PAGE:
• Video testimonial: Not every client is going to feel comfortable on camera, but for those who do, consider asking them to film a short video testimonial about their experience with you to share on social media. Make sure they’re enthusiastic and their testimonial tells a story. Incorporate your client’s name and your company logo. If a client is hesitant to be filmed, you can still create an eye-catching post using a still photo of your happy client and animated graphics to tell the story.

Don’t offer incentives for reviews

Steer clear of offering gifts or incentives in exchange for reviews. Yelp and Google My Business  have specific policies against these practices, along with stiff penalties for users who violate their code of ethics. The Federal Trade Commission (FTC) recently made fraudulent consumer reviews an area of focus for enforcement and advises businesses against incentivizing for positive reviews.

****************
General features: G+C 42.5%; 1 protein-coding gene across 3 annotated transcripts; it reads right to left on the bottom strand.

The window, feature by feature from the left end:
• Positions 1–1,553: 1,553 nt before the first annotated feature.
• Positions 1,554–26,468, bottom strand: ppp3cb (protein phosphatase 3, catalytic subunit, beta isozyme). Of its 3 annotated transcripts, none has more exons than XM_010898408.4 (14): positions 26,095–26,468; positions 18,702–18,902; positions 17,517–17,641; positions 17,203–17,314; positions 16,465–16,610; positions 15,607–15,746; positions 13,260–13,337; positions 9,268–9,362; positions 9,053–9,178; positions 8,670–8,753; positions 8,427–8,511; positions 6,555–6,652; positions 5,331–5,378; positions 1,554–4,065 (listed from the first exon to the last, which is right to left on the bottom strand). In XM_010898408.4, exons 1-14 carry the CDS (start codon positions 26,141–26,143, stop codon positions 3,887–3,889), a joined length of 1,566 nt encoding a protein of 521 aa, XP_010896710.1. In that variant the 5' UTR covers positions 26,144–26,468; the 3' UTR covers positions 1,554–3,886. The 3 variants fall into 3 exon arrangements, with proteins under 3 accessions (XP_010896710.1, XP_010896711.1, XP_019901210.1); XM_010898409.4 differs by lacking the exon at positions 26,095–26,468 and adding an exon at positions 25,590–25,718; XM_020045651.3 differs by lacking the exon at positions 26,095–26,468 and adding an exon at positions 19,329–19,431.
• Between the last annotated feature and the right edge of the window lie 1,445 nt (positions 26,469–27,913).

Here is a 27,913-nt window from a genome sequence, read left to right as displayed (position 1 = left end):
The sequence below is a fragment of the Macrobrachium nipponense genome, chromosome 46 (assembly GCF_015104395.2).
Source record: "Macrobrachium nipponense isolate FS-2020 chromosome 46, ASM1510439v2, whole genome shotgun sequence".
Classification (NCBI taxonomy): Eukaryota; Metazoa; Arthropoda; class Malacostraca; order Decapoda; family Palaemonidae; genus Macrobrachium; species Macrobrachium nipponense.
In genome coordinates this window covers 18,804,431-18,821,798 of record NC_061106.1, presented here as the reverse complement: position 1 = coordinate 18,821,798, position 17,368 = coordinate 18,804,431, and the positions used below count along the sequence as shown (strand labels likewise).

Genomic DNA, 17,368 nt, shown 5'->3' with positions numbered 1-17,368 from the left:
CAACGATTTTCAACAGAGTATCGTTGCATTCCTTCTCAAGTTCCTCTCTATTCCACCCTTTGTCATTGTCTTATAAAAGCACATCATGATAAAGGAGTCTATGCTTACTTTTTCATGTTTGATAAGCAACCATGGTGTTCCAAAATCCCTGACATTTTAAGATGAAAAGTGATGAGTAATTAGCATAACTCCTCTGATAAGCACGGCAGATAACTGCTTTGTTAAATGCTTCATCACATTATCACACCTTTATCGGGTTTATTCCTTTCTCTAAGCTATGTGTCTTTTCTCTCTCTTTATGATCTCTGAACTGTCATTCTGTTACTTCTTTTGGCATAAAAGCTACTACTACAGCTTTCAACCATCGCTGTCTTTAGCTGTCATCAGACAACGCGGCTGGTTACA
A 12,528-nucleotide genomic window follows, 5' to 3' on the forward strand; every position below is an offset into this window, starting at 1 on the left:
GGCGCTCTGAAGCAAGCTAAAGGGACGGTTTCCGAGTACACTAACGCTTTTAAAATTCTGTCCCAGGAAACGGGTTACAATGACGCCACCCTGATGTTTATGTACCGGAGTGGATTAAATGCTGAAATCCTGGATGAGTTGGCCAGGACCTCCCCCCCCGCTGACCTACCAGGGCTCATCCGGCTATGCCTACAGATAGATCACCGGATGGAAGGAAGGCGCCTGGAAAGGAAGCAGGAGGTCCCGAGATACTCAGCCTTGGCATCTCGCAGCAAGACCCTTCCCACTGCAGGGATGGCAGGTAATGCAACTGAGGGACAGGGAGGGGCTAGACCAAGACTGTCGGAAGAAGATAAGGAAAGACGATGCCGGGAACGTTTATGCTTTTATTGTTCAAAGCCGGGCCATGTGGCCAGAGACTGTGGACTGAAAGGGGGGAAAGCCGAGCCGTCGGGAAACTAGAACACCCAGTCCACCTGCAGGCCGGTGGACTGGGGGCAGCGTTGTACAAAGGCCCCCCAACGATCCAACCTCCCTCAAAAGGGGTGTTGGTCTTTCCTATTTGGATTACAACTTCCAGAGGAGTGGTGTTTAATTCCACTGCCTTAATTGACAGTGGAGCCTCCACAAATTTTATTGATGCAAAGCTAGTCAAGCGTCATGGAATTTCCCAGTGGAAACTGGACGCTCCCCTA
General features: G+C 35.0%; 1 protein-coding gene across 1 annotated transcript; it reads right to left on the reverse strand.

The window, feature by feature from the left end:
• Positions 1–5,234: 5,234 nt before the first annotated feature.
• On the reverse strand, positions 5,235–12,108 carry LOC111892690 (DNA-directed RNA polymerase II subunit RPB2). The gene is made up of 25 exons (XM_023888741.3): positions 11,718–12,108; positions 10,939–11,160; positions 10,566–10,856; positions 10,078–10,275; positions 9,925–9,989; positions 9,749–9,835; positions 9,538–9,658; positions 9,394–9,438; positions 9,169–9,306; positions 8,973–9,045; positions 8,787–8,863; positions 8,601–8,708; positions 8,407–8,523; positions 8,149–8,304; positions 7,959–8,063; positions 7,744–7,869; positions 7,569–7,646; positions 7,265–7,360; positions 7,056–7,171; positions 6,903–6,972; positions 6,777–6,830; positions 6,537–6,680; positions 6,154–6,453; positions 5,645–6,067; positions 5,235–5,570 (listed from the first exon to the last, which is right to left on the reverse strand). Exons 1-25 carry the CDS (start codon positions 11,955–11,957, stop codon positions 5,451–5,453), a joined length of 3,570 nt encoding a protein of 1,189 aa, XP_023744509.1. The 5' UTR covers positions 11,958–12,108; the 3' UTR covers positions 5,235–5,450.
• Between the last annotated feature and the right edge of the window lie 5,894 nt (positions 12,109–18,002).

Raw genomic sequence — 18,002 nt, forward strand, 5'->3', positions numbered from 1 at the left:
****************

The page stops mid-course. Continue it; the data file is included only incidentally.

How to respond to reviews

Acknowledge and thank every reviewer, regardless of whether it’s a five-star review or an angry diatribe. It’s not only the courteous thing to do, but it’s a marketing opportunity.

Your reply is actually directed at future prospects, more than the client who wrote the review. Your responses show potential clients you respect their time and effort and are grateful for the great reviews and are also able to acknowledge a disappointed customer and are working to improve the experience in the future.

Make it a goal to start asking happy clients for quality reviews. The more you ask, the easier it becomes, and you can use those testimonials to build your brand and grow your business.